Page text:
When Maureen Chiquet stepped down as CEO of the fashion brand Chanel in 2016, she suffered a crisis of wardrobe as well as identity. It was part of the unique challenge of being a high-powered businesswoman in a business that catered to women but in a male-dominated business culture.

Chiquet will be one of the speakers at the Princeton Chamber of Commerce’s New Jersey Conference for Women, on Friday, October 27, from 7:30 a.m. to 2:30 p.m. at the Westin Princeton. In addition to speeches, there will be workshops, giveaways, and more. For information, visit www.njconferenceforwomen.com.

The conference will also feature a speech by Melissa Stockwell, an Army officer who lost her left leg to a blast from an IED while on patrol in Baghdad in 2004. She was the first female soldier to lose a limb in combat and was awarded the Bronze Star and the Purple Heart. She went on to compete in the 2008 Beijing Paralympics and became a world champion paratriathlete.

Chiquet grew up in St. Louis, attended Yale, and abandoned her ambitions of going to law school to become a marketing intern at L’Oreal Paris. She rose through the ranks in the fashion world, joining Chanel in 2003 and becoming CEO in 2007.

Chiquet’s conference speech will be her first appearance in Princeton. A literature major, she wrote about her experience in her book, “Beyond the Label: Women, Leadership & Success on Our Own Terms,” published in April and excerpted below:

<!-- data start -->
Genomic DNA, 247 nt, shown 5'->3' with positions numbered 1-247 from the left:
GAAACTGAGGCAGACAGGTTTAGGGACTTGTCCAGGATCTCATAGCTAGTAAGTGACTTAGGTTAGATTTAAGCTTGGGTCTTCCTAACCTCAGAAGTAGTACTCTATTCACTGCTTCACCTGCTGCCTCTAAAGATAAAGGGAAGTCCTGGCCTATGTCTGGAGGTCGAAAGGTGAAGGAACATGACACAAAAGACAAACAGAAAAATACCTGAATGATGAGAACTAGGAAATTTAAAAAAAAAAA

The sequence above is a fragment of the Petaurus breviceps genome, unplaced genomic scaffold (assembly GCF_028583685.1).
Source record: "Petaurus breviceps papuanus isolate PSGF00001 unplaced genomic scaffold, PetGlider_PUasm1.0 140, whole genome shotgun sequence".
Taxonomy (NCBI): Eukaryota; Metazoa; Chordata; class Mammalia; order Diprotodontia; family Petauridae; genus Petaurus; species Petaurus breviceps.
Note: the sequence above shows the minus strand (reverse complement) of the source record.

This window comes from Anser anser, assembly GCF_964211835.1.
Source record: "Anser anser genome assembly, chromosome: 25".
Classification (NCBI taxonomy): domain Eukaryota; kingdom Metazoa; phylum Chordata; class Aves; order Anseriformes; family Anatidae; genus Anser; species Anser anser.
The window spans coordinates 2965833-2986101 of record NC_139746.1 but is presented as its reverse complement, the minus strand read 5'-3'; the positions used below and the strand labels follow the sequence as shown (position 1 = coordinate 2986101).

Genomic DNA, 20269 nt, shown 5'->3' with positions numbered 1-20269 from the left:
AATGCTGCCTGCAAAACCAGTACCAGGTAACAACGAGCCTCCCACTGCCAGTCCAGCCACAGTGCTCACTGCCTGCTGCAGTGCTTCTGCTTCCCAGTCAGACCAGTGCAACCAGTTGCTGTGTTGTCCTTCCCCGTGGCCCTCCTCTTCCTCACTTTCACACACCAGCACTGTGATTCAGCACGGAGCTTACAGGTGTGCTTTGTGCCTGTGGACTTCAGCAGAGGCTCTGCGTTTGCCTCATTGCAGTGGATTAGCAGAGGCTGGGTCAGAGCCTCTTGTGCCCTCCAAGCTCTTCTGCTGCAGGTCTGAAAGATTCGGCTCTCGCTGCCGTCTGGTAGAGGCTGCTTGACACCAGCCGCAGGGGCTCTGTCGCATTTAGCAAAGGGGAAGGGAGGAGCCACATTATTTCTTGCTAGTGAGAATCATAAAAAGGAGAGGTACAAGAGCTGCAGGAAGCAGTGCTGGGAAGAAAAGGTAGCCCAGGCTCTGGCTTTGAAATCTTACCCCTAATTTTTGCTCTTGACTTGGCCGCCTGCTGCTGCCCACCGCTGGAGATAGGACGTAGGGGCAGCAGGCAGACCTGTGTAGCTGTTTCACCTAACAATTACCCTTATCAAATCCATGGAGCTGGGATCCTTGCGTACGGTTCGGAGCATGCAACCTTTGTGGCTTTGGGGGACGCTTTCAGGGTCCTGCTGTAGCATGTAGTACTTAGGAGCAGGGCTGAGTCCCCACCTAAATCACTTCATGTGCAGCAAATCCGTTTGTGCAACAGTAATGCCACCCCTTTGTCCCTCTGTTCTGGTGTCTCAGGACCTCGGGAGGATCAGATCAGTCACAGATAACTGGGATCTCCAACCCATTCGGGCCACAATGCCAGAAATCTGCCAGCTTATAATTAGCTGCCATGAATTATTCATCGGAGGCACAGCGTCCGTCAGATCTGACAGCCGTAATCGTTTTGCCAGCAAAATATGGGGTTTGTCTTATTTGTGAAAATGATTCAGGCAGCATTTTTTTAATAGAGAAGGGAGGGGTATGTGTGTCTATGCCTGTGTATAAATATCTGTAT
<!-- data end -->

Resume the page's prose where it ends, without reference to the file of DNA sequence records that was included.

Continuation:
Shortly after I left my position as chief executive officer of Chanel, I had a panic attack. I had decided to clean out my closet and store my impressive assortment of Chanel jackets, bags, and shoes in the basement. It was a psychological and metaphorical purging of sorts, meant to make room for a new identity. Besides, I had worn the same uniform for nearly 13 years — any variety, shape, color, or texture of a Chanel jacket and skinny J Brand jeans.

Don’t get me wrong. I’m not complaining. It’s any woman’s dream to slip her arms into the delicious silk-lined sleeves of a plush tweed jacket, and I fully appreciate my luck owning and wearing so many of these exquisite creations. But the same silhouettes that had once caused me to stand proudly in the mirror now felt like they belonged to someone else, to a different time in my life.

Even though I had brought my own twist to the classic Chanel look — pairing even the most delicate couture jacket with torn jeans and motorcycle boots — these days I yearned to reclaim my own true style, inside and out. So that explains the shock: my closet was nearly empty once I’d packed everything away. My jeans, ribbed American Apparel tanks, and Smattering of Hartford printed shirts would never be suitable for a job interview, let alone dinner in the city with friends.